Artists' Suffrage League
The Artists' Suffrage League (ASL) (1907-c.1918) was a suffrage society formed to change parliamentary opinion and engage in public demonstrations and other propaganda activities.
The ASL was established in Jan 1907 to assist with the preparations for the Mud March organised by the National Union of Women's Suffrage Societies in February 1907. Mary Lowndes was a founder member in 1907 and its chairman in 1913. Other than the central committee of chair, vice-chair and treasurer, the organisation had no traditional formal structure or statement of aims. Lowndes' home, the Brittany Studios at 259 King's Road in Chelsea was used as the studio for the group of professional women artists who formed the ASL. The ASL produced posters and postcards and designed and produced around 80 embroidered banners for the Mud March in 1908. In 1913 the ASL was supplying posters to women's suffrage groups in America. Lowndes and the league moved to 27 Trafalgar Square in Chelsea in 1917.
The body was responsible for the creation of a large number of posters, Christmas cards, postcards and banners designed by artists who included the chair Mary Lowndes, Emily Ford, Barbara Forbes, May H Barker, Clara Billing, Dora Meeson Coates, Violet Garrard, Bertha Newcombe, C Hedly Charlton and Emily J Harding. The ASL was responsible for the decoration of the Queens Hall for the celebrations in 1918 that had been organised by the NUWSS.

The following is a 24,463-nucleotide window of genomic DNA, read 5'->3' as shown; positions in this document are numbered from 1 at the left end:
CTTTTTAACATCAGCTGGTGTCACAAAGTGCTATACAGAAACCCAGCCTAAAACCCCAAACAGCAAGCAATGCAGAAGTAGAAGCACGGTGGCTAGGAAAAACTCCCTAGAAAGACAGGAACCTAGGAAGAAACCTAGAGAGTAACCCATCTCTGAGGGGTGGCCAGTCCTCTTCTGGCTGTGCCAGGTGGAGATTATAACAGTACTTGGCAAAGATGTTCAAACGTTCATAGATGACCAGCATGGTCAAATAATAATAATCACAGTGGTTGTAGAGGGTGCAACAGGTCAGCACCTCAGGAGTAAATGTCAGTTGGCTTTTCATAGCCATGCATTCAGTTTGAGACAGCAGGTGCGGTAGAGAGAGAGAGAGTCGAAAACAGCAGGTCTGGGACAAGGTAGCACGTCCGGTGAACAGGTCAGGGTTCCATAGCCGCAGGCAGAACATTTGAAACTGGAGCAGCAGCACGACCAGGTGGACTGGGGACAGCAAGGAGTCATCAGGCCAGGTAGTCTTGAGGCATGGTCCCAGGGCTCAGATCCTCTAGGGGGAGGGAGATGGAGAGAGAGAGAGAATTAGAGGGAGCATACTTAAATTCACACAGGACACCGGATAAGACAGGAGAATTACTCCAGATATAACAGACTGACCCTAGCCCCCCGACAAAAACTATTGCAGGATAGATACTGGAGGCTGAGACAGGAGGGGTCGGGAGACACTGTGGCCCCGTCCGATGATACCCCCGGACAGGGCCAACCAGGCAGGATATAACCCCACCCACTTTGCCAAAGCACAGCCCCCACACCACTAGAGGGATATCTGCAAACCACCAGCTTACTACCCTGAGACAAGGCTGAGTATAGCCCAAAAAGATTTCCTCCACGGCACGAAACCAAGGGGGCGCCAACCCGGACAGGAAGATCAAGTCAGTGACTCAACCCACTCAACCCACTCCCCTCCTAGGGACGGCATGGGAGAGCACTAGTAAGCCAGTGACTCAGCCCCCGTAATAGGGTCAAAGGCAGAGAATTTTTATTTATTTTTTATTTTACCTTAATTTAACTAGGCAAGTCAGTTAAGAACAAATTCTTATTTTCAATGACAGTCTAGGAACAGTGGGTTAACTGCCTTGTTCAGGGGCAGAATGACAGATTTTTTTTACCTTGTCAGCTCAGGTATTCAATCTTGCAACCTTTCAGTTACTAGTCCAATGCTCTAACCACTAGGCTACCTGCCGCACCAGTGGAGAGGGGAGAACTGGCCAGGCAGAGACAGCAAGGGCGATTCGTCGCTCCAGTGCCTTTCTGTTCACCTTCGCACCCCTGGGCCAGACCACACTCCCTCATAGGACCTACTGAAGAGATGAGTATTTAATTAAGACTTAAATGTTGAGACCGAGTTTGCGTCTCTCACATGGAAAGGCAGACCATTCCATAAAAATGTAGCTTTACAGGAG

The artist Duncan Grant, whose aunt, Lady Strachey was a member of the National Union of Women's Suffrage Societies, entered the ASL poster and postcard competition in 1907. Although not a prize winner, he was encouraged to enter the ASL’s 1909 competition for a poster that was "suitable for use at elections". ASL member Barbara Forbes suggested "a man in a sailing boat (the sail represents the Vote). A woman with only oars - out in the sea of Labour". Grant was awarded the first prize, four pounds, for a poster depicting a woman heading towards the Parliament of the United Kingdom rowing a boat in heavy seas, while a man in a sailing boat effortlessly passes her on a high wave. Grant added the caption "Britons, why handicap the weaker vessel?", which was shortened to "Handicapped!" in the poster published by the ASL. It became one of the ASL's most striking posters.
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